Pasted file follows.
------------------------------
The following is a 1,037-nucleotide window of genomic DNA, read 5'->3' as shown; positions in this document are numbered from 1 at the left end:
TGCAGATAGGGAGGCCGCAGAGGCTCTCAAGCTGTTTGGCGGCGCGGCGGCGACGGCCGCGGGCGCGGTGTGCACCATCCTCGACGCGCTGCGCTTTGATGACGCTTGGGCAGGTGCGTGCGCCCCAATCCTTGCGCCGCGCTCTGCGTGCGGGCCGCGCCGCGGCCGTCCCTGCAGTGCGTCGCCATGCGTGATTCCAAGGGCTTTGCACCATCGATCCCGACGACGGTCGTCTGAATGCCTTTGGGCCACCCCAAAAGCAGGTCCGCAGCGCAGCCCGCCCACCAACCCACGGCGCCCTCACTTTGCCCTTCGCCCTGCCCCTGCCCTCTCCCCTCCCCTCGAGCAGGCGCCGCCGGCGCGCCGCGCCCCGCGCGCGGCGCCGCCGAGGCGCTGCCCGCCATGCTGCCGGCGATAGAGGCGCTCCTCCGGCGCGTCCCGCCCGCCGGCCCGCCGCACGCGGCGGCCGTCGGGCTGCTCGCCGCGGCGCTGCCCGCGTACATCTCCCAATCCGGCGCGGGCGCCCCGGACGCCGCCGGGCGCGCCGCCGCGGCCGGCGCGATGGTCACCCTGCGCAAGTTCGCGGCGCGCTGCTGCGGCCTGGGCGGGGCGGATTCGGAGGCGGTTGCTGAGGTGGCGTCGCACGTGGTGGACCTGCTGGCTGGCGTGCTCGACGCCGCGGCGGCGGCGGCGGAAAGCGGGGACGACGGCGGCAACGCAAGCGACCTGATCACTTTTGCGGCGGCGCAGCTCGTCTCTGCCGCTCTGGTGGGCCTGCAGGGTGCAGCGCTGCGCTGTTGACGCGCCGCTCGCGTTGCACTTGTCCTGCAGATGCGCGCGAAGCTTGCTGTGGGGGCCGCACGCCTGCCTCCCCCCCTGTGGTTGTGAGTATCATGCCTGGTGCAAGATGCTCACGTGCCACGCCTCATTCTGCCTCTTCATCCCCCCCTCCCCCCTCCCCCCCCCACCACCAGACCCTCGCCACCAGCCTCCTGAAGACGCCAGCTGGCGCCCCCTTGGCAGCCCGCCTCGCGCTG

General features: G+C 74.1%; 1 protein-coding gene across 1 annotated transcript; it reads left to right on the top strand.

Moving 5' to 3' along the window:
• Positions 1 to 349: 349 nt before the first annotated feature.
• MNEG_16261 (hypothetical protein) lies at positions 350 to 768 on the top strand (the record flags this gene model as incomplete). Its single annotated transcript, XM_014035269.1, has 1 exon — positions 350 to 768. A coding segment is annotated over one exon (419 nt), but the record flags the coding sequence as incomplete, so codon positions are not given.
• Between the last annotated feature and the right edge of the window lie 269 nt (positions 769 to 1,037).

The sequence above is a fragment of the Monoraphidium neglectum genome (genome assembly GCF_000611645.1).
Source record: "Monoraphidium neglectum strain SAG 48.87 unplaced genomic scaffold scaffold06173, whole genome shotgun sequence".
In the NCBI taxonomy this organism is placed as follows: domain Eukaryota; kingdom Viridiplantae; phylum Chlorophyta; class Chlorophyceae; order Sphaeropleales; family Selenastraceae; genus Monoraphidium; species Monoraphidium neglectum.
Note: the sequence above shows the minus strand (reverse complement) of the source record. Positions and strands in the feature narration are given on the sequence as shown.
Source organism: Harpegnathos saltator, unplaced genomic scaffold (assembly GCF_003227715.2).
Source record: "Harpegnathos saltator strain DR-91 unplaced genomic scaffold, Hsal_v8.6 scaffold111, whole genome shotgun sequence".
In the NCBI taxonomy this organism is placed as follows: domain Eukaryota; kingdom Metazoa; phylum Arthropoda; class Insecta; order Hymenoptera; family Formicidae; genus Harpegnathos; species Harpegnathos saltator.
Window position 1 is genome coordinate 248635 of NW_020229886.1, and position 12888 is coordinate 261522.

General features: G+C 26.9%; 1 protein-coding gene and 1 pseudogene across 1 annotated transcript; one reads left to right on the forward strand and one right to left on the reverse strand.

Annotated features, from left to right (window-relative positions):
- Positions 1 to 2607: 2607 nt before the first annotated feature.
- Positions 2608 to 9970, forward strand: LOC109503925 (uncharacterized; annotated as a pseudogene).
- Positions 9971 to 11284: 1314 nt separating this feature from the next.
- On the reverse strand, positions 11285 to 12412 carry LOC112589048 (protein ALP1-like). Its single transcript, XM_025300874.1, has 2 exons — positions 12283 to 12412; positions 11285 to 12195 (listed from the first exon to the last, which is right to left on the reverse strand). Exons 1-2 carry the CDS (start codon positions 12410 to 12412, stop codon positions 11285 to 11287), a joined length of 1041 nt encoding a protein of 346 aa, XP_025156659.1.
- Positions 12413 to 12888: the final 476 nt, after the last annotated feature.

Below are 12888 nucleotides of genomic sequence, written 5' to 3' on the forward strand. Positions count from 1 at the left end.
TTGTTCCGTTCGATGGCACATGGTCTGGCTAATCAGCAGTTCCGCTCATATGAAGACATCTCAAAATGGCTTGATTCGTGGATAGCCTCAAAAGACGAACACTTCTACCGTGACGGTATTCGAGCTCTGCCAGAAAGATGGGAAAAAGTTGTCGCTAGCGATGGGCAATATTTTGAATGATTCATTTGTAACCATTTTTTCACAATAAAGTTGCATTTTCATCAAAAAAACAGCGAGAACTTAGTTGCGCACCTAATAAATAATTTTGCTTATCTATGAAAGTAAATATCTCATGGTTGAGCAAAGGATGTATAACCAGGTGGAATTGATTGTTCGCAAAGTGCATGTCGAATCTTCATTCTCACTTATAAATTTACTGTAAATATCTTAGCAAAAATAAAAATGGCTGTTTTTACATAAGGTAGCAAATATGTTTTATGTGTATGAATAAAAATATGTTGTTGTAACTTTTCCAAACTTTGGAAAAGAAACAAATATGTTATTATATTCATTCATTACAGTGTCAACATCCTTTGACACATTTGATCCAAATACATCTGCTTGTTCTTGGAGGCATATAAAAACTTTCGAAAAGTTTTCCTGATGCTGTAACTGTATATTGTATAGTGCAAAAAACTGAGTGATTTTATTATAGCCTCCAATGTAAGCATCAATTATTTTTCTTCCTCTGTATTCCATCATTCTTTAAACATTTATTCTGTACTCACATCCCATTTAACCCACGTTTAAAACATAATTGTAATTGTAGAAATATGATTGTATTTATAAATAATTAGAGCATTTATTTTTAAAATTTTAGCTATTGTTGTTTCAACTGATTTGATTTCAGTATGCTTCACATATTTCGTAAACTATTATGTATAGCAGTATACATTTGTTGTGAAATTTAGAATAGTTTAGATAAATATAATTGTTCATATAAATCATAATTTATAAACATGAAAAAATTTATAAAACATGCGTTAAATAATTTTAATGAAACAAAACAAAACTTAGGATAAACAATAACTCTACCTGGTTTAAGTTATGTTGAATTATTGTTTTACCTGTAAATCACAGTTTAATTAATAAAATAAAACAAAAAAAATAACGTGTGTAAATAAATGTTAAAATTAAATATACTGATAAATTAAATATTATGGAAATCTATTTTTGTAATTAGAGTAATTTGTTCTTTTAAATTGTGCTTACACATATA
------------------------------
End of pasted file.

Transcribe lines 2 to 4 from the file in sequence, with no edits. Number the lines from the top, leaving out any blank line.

TGCAGATAGGGAGGCCGCAGAGGCTCTCAAGCTGTTTGGCGGCGCGGCGGCGACGGCCGCGGGCGCGGTGTGCACCATCCTCGACGCGCTGCGCTTTGATGACGCTTGGGCAGGTGCGTGCGCCCCAATCCTTGCGCCGCGCTCTGCGTGCGGGCCGCGCCGCGGCCGTCCCTGCAGTGCGTCGCCATGCGTGATTCCAAGGGCTTTGCACCATCGATCCCGACGACGGTCGTCTGAATGCCTTTGGGCCACCCCAAAAGCAGGTCCGCAGCGCAGCCCGCCCACCAACCCACGGCGCCCTCACTTTGCCCTTCGCCCTGCCCCTGCCCTCTCCCCTCCCCTCGAGCAGGCGCCGCCGGCGCGCCGCGCCCCGCGCGCGGCGCCGCCGAGGCGCTGCCCGCCATGCTGCCGGCGATAGAGGCGCTCCTCCGGCGCGTCCCGCCCGCCGGCCCGCCGCACGCGGCGGCCGTCGGGCTGCTCGCCGCGGCGCTGCCCGCGTACATCTCCCAATCCGGCGCGGGCGCCCCGGACGCCGCCGGGCGCGCCGCCGCGGCCGGCGCGATGGTCACCCTGCGCAAGTTCGCGGCGCGCTGCTGCGGCCTGGGCGGGGCGGATTCGGAGGCGGTTGCTGAGGTGGCGTCGCACGTGGTGGACCTGCTGGCTGGCGTGCTCGACGCCGCGGCGGCGGCGGCGGAAAGCGGGGACGACGGCGGCAACGCAAGCGACCTGATCACTTTTGCGGCGGCGCAGCTCGTCTCTGCCGCTCTGGTGGGCCTGCAGGGTGCAGCGCTGCGCTGTTGACGCGCCGCTCGCGTTGCACTTGTCCTGCAGATGCGCGCGAAGCTTGCTGTGGGGGCCGCACGCCTGCCTCCCCCCCTGTGGTTGTGAGTATCATGCCTGGTGCAAGATGCTCACGTGCCACGCCTCATTCTGCCTCTTCATCCCCCCCTCCCCCCTCCCCCCCCCACCACCAGACCCTCGCCACCAGCCTCCTGAAGACGCCAGCTGGCGCCCCCTTGGCAGCCCGCCTCGCGCTG

General features: G+C 74.1%; 1 protein-coding gene across 1 annotated transcript; it reads left to right on the top strand.

Moving 5' to 3' along the window: